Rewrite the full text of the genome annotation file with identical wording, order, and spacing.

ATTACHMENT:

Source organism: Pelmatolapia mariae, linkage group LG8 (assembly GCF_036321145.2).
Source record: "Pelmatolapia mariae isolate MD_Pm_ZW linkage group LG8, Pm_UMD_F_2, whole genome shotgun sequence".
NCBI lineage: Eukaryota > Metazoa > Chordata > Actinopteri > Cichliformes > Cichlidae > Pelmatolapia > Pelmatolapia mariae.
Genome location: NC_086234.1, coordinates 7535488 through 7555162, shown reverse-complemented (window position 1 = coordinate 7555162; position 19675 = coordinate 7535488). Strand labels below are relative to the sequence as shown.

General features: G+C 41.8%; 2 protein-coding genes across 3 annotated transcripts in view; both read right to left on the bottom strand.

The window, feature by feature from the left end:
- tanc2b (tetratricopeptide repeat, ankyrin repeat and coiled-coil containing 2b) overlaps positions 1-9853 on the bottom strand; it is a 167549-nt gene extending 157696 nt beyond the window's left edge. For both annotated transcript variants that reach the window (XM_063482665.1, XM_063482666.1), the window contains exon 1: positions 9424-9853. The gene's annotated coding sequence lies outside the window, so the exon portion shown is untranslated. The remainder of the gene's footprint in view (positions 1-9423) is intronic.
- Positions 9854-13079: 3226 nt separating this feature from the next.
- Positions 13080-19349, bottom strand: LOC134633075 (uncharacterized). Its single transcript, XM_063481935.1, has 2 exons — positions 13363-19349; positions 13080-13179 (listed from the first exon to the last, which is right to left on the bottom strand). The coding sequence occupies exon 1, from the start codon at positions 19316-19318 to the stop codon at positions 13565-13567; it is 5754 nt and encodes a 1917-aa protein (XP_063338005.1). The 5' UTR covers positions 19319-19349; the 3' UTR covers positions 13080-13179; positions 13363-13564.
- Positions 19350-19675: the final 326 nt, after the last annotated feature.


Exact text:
Source organism: Pelmatolapia mariae, linkage group LG8 (assembly GCF_036321145.2).
Source record: "Pelmatolapia mariae isolate MD_Pm_ZW linkage group LG8, Pm_UMD_F_2, whole genome shotgun sequence".
NCBI lineage: Eukaryota > Metazoa > Chordata > Actinopteri > Cichliformes > Cichlidae > Pelmatolapia > Pelmatolapia mariae.
Genome location: NC_086234.1, coordinates 7535488 through 7555162, shown reverse-complemented (window position 1 = coordinate 7555162; position 19675 = coordinate 7535488). Strand labels below are relative to the sequence as shown.

General features: G+C 41.8%; 2 protein-coding genes across 3 annotated transcripts in view; both read right to left on the bottom strand.

The window, feature by feature from the left end:
- tanc2b (tetratricopeptide repeat, ankyrin repeat and coiled-coil containing 2b) overlaps positions 1-9853 on the bottom strand; it is a 167549-nt gene extending 157696 nt beyond the window's left edge. For both annotated transcript variants that reach the window (XM_063482665.1, XM_063482666.1), the window contains exon 1: positions 9424-9853. The gene's annotated coding sequence lies outside the window, so the exon portion shown is untranslated. The remainder of the gene's footprint in view (positions 1-9423) is intronic.
- Positions 9854-13079: 3226 nt separating this feature from the next.
- Positions 13080-19349, bottom strand: LOC134633075 (uncharacterized). Its single transcript, XM_063481935.1, has 2 exons — positions 13363-19349; positions 13080-13179 (listed from the first exon to the last, which is right to left on the bottom strand). The coding sequence occupies exon 1, from the start codon at positions 19316-19318 to the stop codon at positions 13565-13567; it is 5754 nt and encodes a 1917-aa protein (XP_063338005.1). The 5' UTR covers positions 19319-19349; the 3' UTR covers positions 13080-13179; positions 13363-13564.
- Positions 19350-19675: the final 326 nt, after the last annotated feature.